A plastic reinforcing film 112 is adhered to the upper surface 108 of the base layer 102 using an adhesive with strong bonding properties between both plastic and paper materials. The plastic reinforcing film 112 is preferably positioned centrally with respect to the width-wise dimension of the base layer 102 and overlaying a portion of the tamper indicator pattern 110. In addition, the plastic reinforcing film 112 is at least an inch wide and runs the entire length of the base layer 102. However, other widths are contemplated as well in the present invention as necessary for specific situations. The range of appropriate materials for use as plastic reinforcing films in the present invention includes polypropylene, poly-vinyl-chloride (PVC), as well as other transparent, flexible plastic and polymers, preferably having a thickness between 1 mil and 3.1 mil; although, any thickness, which when combined with the selected weight paper base layer yields a reinforced tape of a thickness that can be properly fed through a conventional packing machine is envisioned in the present invention.
Operationally, the strong adhesive bond between the plastic reinforcing film 112 and the upper surface 108 of the base layer 102 provides the tamper indication. If an attempt is made to remove the plastic reinforcing film 112 at least a surface layer of paper fibers would be removed along with the plastic reinforcing film 112. This, in turn, would visibly degrade the printed tamper indicator pattern 110. Thus, visual inspection of a package employing the packing tape of the present invention would identify tampering attempts.
With reference to
A second roll 306 supplies a plastic reinforcing film 306 a. The printed kraft paper 302 a and the plastic reinforcing film 306 a are fed to a knurled roller 308 and a nip roller 310, which is used to apply pressure on top of the knurled roller 308. The pressure creates a slight embossing of the plastic reinforcing film 306 a helping it adhere to the ink of the tamper indicator pattern and the kraft paper 302 a. The nip roller 310 is also needed to squeeze out any air that may get trapped between the kraft paper 302 a and the plastic reinforcing film 306 a. The formed reinforced tape 312 a is rolled onto a take-up roller 312. One machine appropriate for use in the manufacture of the reinforced tape in accordance with the present invention is the Siat L-33 flexographic press, however any similarly flexographic press may be used as well.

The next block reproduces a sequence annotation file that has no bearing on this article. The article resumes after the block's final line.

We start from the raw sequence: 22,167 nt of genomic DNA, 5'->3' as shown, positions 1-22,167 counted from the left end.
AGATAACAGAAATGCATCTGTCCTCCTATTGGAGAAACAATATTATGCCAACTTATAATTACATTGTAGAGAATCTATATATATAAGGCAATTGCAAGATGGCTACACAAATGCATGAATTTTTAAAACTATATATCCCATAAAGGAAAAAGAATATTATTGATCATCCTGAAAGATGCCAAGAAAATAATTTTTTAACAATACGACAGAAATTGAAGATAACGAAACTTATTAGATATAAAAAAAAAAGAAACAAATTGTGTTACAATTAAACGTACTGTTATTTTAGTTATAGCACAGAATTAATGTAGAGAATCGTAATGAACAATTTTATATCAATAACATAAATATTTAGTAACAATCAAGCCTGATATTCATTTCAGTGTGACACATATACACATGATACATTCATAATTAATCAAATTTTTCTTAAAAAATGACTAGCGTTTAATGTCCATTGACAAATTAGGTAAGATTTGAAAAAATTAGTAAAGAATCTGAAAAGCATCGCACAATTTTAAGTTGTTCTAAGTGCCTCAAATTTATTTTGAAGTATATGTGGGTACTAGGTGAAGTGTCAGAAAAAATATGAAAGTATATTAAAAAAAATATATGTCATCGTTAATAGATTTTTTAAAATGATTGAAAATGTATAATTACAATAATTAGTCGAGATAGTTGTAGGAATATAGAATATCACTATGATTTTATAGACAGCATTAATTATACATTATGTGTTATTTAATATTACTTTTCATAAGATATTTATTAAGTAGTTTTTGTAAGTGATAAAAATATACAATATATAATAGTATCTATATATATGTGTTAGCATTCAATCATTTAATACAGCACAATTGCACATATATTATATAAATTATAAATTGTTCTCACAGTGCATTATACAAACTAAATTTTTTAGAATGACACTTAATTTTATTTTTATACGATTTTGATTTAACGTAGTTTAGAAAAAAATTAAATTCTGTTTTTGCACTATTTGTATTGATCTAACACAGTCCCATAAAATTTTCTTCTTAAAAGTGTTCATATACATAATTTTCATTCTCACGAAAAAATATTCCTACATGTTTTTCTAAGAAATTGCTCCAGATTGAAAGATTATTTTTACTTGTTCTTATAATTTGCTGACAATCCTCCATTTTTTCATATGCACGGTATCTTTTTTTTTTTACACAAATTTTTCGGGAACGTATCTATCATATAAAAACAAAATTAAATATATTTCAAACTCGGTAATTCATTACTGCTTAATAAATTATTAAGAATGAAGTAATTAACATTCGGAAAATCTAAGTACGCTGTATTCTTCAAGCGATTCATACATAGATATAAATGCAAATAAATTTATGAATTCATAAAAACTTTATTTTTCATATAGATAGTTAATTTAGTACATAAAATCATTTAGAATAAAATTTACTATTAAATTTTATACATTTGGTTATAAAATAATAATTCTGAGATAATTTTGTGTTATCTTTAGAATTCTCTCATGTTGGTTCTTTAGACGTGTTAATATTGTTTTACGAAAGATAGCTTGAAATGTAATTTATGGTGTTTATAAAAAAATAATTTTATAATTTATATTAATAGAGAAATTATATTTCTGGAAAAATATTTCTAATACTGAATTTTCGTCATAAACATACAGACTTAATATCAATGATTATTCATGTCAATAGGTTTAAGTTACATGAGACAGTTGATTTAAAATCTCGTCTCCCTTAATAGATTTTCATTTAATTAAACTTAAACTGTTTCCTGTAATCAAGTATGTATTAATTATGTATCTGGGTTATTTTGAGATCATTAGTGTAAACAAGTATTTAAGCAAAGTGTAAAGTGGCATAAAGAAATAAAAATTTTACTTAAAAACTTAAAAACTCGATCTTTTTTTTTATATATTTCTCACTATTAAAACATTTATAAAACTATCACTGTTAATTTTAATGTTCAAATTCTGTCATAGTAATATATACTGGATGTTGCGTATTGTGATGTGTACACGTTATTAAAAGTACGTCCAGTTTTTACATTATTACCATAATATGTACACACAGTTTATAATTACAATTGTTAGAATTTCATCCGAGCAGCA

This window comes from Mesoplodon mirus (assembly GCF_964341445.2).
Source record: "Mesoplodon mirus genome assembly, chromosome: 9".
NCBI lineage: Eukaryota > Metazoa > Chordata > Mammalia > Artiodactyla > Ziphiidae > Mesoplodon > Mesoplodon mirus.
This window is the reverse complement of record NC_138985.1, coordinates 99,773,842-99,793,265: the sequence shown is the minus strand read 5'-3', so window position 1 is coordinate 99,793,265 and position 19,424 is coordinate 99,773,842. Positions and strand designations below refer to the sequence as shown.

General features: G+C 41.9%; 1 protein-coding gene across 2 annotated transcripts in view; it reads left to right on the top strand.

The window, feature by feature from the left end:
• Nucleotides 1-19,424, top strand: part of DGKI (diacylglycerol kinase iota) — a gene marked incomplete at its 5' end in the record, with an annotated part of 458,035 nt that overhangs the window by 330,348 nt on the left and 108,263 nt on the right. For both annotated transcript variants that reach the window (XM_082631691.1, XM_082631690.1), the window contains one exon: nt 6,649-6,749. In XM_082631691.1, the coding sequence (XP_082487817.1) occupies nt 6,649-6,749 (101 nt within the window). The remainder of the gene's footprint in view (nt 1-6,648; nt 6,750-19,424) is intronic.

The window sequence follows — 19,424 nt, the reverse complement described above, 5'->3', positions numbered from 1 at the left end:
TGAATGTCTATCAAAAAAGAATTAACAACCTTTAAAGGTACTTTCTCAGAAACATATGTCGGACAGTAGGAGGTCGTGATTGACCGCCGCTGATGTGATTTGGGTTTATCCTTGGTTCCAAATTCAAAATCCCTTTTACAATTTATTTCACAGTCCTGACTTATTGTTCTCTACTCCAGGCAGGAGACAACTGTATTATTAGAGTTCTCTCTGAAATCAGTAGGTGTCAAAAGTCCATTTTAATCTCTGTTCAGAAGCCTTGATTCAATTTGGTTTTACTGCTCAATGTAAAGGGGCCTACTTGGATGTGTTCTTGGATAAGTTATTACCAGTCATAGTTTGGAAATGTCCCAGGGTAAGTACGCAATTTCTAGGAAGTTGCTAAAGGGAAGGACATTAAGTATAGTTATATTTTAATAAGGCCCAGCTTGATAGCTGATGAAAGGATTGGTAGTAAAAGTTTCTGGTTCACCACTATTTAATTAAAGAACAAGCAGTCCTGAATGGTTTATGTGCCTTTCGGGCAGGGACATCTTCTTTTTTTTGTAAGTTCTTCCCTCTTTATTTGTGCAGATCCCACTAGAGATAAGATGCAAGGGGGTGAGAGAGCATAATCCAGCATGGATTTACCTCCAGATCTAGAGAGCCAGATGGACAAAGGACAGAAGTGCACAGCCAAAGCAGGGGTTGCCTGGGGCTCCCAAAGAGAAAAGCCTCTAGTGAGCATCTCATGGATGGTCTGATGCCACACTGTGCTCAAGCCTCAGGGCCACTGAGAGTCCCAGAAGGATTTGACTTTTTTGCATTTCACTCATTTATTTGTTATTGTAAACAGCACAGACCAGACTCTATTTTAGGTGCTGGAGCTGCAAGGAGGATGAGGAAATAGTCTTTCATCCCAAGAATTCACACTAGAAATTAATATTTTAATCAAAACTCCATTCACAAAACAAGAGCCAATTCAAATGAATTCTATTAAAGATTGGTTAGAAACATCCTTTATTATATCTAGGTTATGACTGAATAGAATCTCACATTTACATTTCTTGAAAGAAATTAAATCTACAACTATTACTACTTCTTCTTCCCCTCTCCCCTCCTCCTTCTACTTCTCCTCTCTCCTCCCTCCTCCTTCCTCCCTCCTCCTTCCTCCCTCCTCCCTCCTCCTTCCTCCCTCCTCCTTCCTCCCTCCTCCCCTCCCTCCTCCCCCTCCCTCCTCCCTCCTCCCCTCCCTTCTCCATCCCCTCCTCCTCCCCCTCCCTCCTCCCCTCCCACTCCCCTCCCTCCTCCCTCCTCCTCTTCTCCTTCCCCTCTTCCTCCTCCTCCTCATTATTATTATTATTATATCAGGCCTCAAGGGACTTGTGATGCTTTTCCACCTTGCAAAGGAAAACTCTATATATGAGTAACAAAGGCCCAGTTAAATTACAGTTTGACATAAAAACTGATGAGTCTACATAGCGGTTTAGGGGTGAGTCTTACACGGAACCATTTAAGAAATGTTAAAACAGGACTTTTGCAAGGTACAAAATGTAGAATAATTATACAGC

The described embodiments of the present invention are intended to be illustrative rather than restrictive, and are not intended to represent every embodiment of the present invention. Various modifications and variations can be made without departing from the spirit or scope of the invention as set forth in the following claims both literally and in equivalents recognized in law.
|Cited Patent||Filing date||Publication date||Applicant||Title|
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|US5190798||Jan 9, 1992||Mar 2, 1993||Gilbert Bloch||Paper-plastic film, fiberglass-reinforced sealing tape|
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|US5707482 *||May 16, 1996||Jan 13, 1998||Fusselman; Stephen M.||Removable highlighting tape|
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|US5913543 *||Jul 29, 1996||Jun 22, 1999||Optical Security Group, Inc.||Tamper evident and counterfeit resisting informational article and associated method|
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|US6670008||Apr 9, 2002||Dec 30, 2003||Amanda G. Ognissanti||Tamper-evident label with multiple pressure-sensitive adhesives of different sensitivity|
|US6912798||May 28, 2003||Jul 5, 2005||Schreiber Foods, Inc.||Removable boxing tape|
|Citing Patent||Filing date||Publication date||Applicant||Title|
|US7913870||May 1, 2006||Mar 29, 2011||Pactiv Corporation||Tamper evident container|
|US20100224630 *||Sep 9, 2010||Petlak Frank A||Tamper Evident Container With Pull Tab|
|U.S. Classification||428/343, 283/101, 428/195.1, 428/916|
|Cooperative Classification||C09J7/042, C09J2423/006, Y10T428/28, C09J7/0296, C09J2400/283, Y10T428/24802, C09J2427/006, C09J2203/338, Y10S428/916|
|European Classification||C09J7/02K9F, C09J7/04B2|